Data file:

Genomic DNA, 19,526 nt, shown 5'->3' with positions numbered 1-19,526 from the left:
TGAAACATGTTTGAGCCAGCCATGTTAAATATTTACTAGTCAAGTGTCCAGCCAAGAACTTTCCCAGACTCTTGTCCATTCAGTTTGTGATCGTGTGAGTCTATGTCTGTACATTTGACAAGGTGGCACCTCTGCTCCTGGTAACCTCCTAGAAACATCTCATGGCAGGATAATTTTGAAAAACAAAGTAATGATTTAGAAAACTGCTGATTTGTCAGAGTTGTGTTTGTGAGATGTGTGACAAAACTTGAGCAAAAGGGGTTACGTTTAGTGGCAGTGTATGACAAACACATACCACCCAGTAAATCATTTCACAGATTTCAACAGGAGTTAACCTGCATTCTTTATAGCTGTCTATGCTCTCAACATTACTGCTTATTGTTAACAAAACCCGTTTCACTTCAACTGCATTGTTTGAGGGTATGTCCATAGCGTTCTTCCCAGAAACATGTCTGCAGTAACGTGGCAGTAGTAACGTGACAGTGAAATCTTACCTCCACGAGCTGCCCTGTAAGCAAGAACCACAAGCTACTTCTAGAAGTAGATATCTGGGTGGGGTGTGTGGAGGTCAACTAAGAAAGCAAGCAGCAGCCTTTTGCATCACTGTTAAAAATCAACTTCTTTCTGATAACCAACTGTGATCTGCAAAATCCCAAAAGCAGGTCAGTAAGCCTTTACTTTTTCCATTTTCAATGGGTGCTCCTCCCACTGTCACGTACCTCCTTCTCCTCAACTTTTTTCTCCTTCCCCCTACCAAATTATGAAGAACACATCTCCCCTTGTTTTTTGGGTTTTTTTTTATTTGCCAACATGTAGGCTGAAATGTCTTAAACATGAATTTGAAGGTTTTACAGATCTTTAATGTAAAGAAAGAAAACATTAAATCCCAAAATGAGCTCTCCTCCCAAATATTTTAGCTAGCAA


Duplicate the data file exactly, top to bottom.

Genomic DNA, 19,526 nt, shown 5'->3' with positions numbered 1-19,526 from the left:
TGAAACATGTTTGAGCCAGCCATGTTAAATATTTACTAGTCAAGTGTCCAGCCAAGAACTTTCCCAGACTCTTGTCCATTCAGTTTGTGATCGTGTGAGTCTATGTCTGTACATTTGACAAGGTGGCACCTCTGCTCCTGGTAACCTCCTAGAAACATCTCATGGCAGGATAATTTTGAAAAACAAAGTAATGATTTAGAAAACTGCTGATTTGTCAGAGTTGTGTTTGTGAGATGTGTGACAAAACTTGAGCAAAAGGGGTTACGTTTAGTGGCAGTGTATGACAAACACATACCACCCAGTAAATCATTTCACAGATTTCAACAGGAGTTAACCTGCATTCTTTATAGCTGTCTATGCTCTCAACATTACTGCTTATTGTTAACAAAACCCGTTTCACTTCAACTGCATTGTTTGAGGGTATGTCCATAGCGTTCTTCCCAGAAACATGTCTGCAGTAACGTGGCAGTAGTAACGTGACAGTGAAATCTTACCTCCACGAGCTGCCCTGTAAGCAAGAACCACAAGCTACTTCTAGAAGTAGATATCTGGGTGGGGTGTGTGGAGGTCAACTAAGAAAGCAAGCAGCAGCCTTTTGCATCACTGTTAAAAATCAACTTCTTTCTGATAACCAACTGTGATCTGCAAAATCCCAAAAGCAGGTCAGTAAGCCTTTACTTTTTCCATTTTCAATGGGTGCTCCTCCCACTGTCACGTACCTCCTTCTCCTCAACTTTTTTCTCCTTCCCCCTACCAAATTATGAAGAACACATCTCCCCTTGTTTTTTGGGTTTTTTTTTATTTGCCAACATGTAGGCTGAAATGTCTTAAACATGAATTTGAAGGTTTTACAGATCTTTAATGTAAAGAAAGAAAACATTAAATCCCAAAATGAGCTCTCCTCCCAAATATTTTAGCTAGCAA